A biomedical scientist assists doctors in the diagnosis of disease by carrying out various tests in a laboratory setting. The areas of biomedical science most commonly worked in include medical microbiology, clinical chemistry, transfusion science and haematology.
This highly specialised role tends to be filled by recruitment agencies with particular knowledge of the profession. A number of these employment agencies are listed on this page.
To work in the NHS a biomedical scientist must be registered with the Health and Care Professions Council (HCPC). To get to this stage, a degree that has been approved by both the Biomedical Science (IBMS) and the HCPC must be studied for.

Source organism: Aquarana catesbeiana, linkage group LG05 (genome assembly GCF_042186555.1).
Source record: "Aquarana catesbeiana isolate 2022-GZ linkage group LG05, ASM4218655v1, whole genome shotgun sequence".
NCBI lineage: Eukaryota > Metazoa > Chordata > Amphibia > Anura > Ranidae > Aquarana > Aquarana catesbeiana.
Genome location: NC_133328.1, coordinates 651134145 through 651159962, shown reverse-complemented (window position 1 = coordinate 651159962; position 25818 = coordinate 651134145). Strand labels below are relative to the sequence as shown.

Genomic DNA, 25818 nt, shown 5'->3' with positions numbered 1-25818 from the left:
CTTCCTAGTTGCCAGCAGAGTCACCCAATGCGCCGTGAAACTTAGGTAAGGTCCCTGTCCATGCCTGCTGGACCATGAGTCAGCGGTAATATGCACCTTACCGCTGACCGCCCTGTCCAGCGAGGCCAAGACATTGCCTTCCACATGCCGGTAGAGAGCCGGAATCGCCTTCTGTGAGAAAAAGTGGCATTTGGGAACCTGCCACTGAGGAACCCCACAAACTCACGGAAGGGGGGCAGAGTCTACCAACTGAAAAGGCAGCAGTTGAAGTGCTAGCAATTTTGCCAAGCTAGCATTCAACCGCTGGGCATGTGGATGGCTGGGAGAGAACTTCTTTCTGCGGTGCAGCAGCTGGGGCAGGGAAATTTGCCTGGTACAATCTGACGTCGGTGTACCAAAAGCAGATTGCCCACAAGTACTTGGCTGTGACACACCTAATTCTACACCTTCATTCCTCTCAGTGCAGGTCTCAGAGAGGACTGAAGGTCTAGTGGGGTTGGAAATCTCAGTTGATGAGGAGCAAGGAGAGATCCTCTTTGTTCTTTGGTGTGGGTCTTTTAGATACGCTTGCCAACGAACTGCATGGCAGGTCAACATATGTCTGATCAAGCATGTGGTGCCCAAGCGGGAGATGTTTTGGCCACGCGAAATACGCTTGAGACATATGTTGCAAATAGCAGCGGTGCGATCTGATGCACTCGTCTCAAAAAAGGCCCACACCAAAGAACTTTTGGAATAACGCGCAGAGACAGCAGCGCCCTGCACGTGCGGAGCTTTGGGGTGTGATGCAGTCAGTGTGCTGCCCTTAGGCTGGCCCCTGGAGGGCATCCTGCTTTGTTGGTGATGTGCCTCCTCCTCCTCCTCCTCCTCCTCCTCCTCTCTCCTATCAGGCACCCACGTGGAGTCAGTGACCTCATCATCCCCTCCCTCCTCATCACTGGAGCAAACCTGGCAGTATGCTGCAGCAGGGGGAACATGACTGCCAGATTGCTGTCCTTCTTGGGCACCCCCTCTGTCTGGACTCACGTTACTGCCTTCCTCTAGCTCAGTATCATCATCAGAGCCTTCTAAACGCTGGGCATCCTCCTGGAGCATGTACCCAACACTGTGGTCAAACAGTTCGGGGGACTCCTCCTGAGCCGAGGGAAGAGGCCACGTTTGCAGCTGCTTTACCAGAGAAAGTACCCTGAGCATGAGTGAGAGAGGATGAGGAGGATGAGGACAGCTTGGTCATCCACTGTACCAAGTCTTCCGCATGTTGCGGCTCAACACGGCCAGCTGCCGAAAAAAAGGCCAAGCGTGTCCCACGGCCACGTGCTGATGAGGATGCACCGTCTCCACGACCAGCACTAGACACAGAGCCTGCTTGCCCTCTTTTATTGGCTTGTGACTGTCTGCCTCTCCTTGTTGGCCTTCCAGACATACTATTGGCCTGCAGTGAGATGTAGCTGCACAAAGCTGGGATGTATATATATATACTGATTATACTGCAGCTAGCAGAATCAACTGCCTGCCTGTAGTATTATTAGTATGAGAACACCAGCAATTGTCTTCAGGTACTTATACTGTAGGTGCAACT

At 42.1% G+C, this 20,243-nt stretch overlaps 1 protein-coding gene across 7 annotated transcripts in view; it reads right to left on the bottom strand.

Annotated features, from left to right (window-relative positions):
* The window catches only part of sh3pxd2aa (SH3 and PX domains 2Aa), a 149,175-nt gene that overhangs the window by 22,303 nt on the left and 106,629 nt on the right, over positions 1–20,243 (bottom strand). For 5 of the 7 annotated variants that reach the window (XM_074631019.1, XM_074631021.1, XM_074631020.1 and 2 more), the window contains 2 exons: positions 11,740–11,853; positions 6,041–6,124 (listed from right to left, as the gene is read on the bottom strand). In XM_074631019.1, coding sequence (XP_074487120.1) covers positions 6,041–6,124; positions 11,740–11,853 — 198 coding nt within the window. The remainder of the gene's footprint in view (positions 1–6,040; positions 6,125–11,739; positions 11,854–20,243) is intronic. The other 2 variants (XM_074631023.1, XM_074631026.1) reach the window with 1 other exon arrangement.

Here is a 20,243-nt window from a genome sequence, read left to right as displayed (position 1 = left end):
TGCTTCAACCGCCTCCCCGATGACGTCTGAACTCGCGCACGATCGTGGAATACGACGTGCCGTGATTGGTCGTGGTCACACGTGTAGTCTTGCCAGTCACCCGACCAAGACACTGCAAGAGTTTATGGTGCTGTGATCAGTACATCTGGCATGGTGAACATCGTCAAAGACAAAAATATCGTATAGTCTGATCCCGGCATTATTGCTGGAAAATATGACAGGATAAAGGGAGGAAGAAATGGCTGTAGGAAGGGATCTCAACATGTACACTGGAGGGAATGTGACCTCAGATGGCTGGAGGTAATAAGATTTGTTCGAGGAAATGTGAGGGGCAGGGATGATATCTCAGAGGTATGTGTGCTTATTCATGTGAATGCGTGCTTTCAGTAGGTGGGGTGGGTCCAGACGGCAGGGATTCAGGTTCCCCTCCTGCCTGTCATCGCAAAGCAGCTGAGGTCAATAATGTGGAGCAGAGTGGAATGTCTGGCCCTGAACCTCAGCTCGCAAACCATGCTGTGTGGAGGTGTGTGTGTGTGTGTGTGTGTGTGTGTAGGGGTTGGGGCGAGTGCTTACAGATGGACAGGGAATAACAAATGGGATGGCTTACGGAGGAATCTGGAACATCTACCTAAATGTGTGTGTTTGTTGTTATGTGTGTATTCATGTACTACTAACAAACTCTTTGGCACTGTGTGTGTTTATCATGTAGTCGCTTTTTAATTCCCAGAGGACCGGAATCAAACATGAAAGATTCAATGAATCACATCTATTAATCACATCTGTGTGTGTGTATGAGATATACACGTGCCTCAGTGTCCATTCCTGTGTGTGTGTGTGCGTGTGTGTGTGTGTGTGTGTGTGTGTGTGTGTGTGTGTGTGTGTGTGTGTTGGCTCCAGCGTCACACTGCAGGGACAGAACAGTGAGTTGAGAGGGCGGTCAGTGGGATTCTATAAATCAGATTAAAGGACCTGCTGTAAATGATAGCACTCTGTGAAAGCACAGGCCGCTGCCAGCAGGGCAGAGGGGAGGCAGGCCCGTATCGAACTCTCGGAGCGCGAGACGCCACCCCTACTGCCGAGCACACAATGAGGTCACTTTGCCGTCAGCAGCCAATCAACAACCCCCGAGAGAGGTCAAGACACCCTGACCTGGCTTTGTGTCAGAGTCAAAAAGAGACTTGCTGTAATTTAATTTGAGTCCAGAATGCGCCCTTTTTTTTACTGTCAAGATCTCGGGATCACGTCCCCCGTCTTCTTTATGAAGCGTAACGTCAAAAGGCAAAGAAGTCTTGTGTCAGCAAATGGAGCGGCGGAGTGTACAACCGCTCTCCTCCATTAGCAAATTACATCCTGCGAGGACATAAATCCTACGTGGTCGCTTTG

There may be some IBMS accredited co-terminus (integrated) degrees that are also approved by the HCPC. Some BSc Healthcare Science degrees with options to specialise in relevant subjects may also be acceptable in this regard.
In the NHS, new biomedical scientists are paid around 21-27K. There is a structured career path that can see this figure rise as more responsibilities are gained. An advanced practitioner or team manager, for example, will be on Band 7, between 30-40K.Most roles are NHS based, although private healthcare positions also become available.